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January 9, 2014

From Carnegie to Cooperstown

Pianist, Peltzman, to play concert series

(Continued)

“Then on a winter’s night in 1944, Nazis, informed of the Sterns’ whereabouts, broke down the door of the attic in which they were hiding and seized the family. Norbert and his parents were taken, while my mother, Beatrice, escaped out of her bedroom window to the freezing roof outside. The Sterns, without Beatrice, began the journey to Auschwitz where they ultimately perished,” Peltzman continued. “I always knew my uncle was a great pianist and that he died in Aushwitz but I didn’t know many of the details until after my mother’s death. Ultimately, I came to discover transportation documents which revealed dates and places.”

In 2010, he heard from a Mrs. Hennessy of Brussels. She had attended the Brussels Conservatory of Music when younger and was friends with both Peltzman’s mother and uncle. While his family was hiding in fear of capture by the Nazi’s, Mrs. Hennessy, at obvious risk, allowed Norbert to practice on her family’s Steinway. It was Mrs. Hennessy’s father who delivered Beatrice Peltzman to the underground after her parents and brother had been taken away, a heroic action that helped her survive the war.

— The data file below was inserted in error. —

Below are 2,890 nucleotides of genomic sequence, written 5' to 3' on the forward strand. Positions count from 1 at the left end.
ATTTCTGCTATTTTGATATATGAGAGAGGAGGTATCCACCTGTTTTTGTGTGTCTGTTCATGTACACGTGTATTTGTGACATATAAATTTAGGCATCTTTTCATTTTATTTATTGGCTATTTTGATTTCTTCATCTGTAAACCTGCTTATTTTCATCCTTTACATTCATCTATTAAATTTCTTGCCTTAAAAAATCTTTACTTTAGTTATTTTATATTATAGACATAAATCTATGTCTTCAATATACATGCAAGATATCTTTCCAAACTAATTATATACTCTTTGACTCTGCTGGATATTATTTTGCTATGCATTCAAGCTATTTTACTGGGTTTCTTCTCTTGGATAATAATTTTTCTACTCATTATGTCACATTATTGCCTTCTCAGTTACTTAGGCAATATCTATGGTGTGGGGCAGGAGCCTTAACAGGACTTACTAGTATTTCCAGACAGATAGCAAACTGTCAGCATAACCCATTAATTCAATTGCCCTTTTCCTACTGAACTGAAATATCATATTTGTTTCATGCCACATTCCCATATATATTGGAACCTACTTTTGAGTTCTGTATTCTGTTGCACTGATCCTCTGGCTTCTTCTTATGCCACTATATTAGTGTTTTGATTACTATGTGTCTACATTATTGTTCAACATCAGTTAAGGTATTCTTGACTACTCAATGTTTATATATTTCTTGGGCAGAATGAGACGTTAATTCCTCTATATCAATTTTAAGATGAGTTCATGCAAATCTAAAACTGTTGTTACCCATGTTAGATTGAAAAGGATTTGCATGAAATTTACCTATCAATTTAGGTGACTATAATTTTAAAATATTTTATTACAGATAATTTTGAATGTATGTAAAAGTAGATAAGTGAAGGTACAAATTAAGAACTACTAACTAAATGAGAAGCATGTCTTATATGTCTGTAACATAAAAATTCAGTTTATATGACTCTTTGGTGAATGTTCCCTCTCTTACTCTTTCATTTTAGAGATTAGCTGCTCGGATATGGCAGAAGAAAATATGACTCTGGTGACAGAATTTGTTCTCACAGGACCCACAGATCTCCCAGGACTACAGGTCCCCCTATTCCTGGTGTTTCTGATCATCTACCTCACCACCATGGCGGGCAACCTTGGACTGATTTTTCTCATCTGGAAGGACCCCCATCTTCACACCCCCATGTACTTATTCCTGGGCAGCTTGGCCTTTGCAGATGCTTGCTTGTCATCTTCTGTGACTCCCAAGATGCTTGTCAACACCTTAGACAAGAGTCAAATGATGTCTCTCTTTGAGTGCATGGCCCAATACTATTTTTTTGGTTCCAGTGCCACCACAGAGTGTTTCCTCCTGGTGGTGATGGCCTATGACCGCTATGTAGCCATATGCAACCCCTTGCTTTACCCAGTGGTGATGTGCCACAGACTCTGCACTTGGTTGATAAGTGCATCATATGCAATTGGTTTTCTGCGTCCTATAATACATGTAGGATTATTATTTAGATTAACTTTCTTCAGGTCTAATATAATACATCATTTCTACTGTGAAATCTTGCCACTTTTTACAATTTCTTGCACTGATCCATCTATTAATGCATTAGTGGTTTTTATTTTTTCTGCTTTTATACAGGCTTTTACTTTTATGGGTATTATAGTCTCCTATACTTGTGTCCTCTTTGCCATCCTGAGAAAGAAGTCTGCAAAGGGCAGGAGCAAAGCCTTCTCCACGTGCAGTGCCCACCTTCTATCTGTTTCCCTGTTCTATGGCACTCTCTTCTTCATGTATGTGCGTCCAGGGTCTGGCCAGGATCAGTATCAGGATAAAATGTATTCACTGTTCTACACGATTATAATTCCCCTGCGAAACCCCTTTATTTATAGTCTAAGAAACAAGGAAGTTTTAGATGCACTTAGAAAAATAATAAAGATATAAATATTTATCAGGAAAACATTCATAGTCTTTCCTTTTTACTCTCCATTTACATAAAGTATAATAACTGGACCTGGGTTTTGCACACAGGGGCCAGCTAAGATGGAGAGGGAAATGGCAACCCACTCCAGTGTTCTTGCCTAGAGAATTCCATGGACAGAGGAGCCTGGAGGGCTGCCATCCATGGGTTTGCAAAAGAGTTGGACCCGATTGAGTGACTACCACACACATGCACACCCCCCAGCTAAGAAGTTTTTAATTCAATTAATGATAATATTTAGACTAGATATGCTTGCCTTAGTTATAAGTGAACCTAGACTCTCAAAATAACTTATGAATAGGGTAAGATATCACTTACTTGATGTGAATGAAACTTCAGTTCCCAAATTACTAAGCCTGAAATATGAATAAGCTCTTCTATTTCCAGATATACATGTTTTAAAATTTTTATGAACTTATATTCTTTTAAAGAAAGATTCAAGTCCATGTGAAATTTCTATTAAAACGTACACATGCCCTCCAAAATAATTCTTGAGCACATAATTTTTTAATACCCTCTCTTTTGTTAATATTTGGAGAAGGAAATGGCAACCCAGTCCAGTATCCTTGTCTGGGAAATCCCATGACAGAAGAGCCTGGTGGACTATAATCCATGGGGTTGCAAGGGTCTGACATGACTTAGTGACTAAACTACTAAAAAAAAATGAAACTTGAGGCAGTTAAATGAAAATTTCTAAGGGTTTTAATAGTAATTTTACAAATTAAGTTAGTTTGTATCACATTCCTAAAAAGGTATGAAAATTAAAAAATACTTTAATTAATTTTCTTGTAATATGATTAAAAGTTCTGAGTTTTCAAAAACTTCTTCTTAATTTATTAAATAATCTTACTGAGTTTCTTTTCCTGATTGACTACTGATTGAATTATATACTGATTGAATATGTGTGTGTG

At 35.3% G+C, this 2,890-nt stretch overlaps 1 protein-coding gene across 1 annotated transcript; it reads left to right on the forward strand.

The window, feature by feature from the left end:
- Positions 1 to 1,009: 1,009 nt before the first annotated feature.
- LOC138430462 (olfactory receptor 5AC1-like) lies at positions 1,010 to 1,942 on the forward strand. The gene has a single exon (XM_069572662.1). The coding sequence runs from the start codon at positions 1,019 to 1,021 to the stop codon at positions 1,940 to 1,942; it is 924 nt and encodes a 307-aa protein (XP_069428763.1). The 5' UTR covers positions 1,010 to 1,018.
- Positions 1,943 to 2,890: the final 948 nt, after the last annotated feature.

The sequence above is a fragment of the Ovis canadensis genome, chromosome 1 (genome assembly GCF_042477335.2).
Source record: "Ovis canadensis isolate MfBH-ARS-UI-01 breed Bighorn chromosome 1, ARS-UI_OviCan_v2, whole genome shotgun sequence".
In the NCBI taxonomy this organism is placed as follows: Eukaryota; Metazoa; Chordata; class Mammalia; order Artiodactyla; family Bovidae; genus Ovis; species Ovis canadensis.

Peltzman subsequently visited Mrs. Hennessy in Brussels that summer, and played on the very same piano as his uncle had practiced on for many hours. The experience was life altering for Peltzman, making the bond between his long deceased uncle that he never knew and him even stronger. The New York Times published an article about the event, noting that Mrs. Hennessy turned the pages for Peltzman in much the same manner as she had done for his uncle so many years ago.

Peltzman became determined to record an album of all Chopin’s works, his uncle’s specialty, in the spectacular and acoustically rich concert hall at the Brussels Conservatory of Music. He found the setting a particular powerful place in it’s connection to his uncle to pay tribute to a life and talent so tragically destroyed. Stern died at 21 years of age. Peltzman did accomplish this feat and his CDs will be on sale at the concert on Saturday night. He will also include a film describing his journey in recording the CD during the event. Fifty per cent of the proceeds from the sale of the CDs go to the recently opened Holocaust Museum of Belgium, Kazerne Dossin. 

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